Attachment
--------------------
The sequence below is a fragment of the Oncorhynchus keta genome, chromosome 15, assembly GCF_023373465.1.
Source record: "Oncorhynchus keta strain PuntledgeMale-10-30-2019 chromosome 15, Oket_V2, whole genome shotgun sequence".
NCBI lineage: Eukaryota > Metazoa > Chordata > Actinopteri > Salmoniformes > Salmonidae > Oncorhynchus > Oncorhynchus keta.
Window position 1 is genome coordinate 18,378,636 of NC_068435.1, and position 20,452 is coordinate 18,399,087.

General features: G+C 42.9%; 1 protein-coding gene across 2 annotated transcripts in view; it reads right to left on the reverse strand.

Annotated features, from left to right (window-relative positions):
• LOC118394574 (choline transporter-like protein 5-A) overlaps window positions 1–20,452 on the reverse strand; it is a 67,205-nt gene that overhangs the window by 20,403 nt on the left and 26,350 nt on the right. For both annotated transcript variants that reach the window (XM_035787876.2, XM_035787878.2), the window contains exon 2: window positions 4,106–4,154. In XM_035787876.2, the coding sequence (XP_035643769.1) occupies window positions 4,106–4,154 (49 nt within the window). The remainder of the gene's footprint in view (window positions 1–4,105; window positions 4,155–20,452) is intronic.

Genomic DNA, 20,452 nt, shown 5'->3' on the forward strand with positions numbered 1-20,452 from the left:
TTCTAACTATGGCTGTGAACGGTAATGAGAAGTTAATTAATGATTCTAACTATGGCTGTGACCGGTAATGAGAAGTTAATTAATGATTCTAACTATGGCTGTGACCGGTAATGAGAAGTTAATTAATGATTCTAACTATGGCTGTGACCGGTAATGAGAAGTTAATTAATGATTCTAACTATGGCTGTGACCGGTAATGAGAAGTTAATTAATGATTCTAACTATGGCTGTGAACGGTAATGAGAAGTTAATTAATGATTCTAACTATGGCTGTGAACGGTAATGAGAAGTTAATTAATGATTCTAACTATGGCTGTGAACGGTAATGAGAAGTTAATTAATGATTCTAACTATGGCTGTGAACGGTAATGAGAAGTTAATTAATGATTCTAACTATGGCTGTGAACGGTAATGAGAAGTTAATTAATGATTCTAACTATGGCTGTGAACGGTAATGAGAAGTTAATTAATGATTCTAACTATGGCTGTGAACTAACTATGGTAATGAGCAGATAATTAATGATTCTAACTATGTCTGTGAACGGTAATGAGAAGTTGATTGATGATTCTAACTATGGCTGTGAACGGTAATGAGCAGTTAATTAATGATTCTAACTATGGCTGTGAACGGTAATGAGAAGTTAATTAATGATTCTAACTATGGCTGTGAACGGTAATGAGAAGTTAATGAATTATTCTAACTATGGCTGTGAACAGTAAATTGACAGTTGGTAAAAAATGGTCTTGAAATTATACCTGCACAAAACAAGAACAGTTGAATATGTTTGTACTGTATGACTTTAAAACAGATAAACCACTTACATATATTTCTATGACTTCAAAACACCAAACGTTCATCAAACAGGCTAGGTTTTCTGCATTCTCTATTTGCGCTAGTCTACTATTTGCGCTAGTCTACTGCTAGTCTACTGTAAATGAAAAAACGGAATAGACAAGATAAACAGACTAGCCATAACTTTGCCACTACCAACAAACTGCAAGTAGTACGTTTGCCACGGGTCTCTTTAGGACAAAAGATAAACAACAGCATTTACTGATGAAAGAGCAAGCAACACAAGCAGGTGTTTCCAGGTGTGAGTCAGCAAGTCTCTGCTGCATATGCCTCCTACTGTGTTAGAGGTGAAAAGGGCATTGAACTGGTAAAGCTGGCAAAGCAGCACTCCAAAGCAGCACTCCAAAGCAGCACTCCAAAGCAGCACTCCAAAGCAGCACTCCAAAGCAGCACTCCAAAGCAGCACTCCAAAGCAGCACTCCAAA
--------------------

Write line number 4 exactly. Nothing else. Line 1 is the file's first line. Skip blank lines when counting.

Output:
Window position 1 is genome coordinate 18,378,636 of NC_068435.1, and position 20,452 is coordinate 18,399,087.